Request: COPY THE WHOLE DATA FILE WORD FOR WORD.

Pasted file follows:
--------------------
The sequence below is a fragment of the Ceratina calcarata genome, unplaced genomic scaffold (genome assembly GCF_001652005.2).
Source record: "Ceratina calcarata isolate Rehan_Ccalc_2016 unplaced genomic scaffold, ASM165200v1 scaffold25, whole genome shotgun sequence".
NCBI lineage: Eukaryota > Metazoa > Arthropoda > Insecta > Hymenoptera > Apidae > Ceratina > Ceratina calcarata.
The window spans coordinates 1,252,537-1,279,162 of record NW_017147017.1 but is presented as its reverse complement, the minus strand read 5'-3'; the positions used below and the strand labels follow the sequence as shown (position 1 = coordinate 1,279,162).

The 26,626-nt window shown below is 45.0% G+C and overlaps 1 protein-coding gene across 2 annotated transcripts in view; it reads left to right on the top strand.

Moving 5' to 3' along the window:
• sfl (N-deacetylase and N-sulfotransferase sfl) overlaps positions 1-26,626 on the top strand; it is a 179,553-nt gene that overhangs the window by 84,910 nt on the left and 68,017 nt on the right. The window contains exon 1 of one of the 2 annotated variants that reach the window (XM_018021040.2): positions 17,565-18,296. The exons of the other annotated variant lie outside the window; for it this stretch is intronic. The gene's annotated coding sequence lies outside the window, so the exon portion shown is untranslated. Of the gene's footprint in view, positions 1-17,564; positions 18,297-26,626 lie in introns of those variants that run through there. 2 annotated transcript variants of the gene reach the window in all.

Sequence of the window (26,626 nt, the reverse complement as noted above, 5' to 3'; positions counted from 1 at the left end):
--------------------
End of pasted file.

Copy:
The sequence below is a fragment of the Ceratina calcarata genome, unplaced genomic scaffold (genome assembly GCF_001652005.2).
Source record: "Ceratina calcarata isolate Rehan_Ccalc_2016 unplaced genomic scaffold, ASM165200v1 scaffold25, whole genome shotgun sequence".
NCBI lineage: Eukaryota > Metazoa > Arthropoda > Insecta > Hymenoptera > Apidae > Ceratina > Ceratina calcarata.
The window spans coordinates 1,252,537-1,279,162 of record NW_017147017.1 but is presented as its reverse complement, the minus strand read 5'-3'; the positions used below and the strand labels follow the sequence as shown (position 1 = coordinate 1,279,162).

The 26,626-nt window shown below is 45.0% G+C and overlaps 1 protein-coding gene across 2 annotated transcripts in view; it reads left to right on the top strand.

Moving 5' to 3' along the window:
• sfl (N-deacetylase and N-sulfotransferase sfl) overlaps positions 1-26,626 on the top strand; it is a 179,553-nt gene that overhangs the window by 84,910 nt on the left and 68,017 nt on the right. The window contains exon 1 of one of the 2 annotated variants that reach the window (XM_018021040.2): positions 17,565-18,296. The exons of the other annotated variant lie outside the window; for it this stretch is intronic. The gene's annotated coding sequence lies outside the window, so the exon portion shown is untranslated. Of the gene's footprint in view, positions 1-17,564; positions 18,297-26,626 lie in introns of those variants that run through there. 2 annotated transcript variants of the gene reach the window in all.

Sequence of the window (26,626 nt, the reverse complement as noted above, 5' to 3'; positions counted from 1 at the left end):